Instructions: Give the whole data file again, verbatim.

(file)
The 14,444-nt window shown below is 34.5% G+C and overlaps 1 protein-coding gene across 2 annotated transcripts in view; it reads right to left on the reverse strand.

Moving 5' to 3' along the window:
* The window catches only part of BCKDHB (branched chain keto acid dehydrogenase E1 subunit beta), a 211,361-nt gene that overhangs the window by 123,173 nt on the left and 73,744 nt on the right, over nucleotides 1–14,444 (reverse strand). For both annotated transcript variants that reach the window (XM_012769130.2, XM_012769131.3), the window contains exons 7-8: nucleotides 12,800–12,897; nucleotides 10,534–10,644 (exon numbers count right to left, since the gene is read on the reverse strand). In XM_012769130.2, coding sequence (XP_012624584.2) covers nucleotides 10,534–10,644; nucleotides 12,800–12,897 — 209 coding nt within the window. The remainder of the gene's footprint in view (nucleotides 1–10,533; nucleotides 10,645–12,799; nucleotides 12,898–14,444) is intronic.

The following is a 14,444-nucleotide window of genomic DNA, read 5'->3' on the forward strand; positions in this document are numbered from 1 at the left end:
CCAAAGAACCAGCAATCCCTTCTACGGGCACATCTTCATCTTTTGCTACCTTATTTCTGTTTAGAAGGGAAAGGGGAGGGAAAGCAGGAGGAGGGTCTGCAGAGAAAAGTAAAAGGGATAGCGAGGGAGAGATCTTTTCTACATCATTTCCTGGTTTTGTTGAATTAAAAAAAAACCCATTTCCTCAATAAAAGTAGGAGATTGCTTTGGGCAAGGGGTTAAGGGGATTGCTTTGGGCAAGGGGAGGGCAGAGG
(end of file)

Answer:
The 14,444-nt window shown below is 34.5% G+C and overlaps 1 protein-coding gene across 2 annotated transcripts in view; it reads right to left on the reverse strand.

Moving 5' to 3' along the window:
* The window catches only part of BCKDHB (branched chain keto acid dehydrogenase E1 subunit beta), a 211,361-nt gene that overhangs the window by 123,173 nt on the left and 73,744 nt on the right, over nucleotides 1–14,444 (reverse strand). For both annotated transcript variants that reach the window (XM_012769130.2, XM_012769131.3), the window contains exons 7-8: nucleotides 12,800–12,897; nucleotides 10,534–10,644 (exon numbers count right to left, since the gene is read on the reverse strand). In XM_012769130.2, coding sequence (XP_012624584.2) covers nucleotides 10,534–10,644; nucleotides 12,800–12,897 — 209 coding nt within the window. The remainder of the gene's footprint in view (nucleotides 1–10,533; nucleotides 10,645–12,799; nucleotides 12,898–14,444) is intronic.

The following is a 14,444-nucleotide window of genomic DNA, read 5'->3' on the forward strand; positions in this document are numbered from 1 at the left end:
CCAAAGAACCAGCAATCCCTTCTACGGGCACATCTTCATCTTTTGCTACCTTATTTCTGTTTAGAAGGGAAAGGGGAGGGAAAGCAGGAGGAGGGTCTGCAGAGAAAAGTAAAAGGGATAGCGAGGGAGAGATCTTTTCTACATCATTTCCTGGTTTTGTTGAATTAAAAAAAAACCCATTTCCTCAATAAAAGTAGGAGATTGCTTTGGGCAAGGGGTTAAGGGGATTGCTTTGGGCAAGGGGAGGGCAGAGG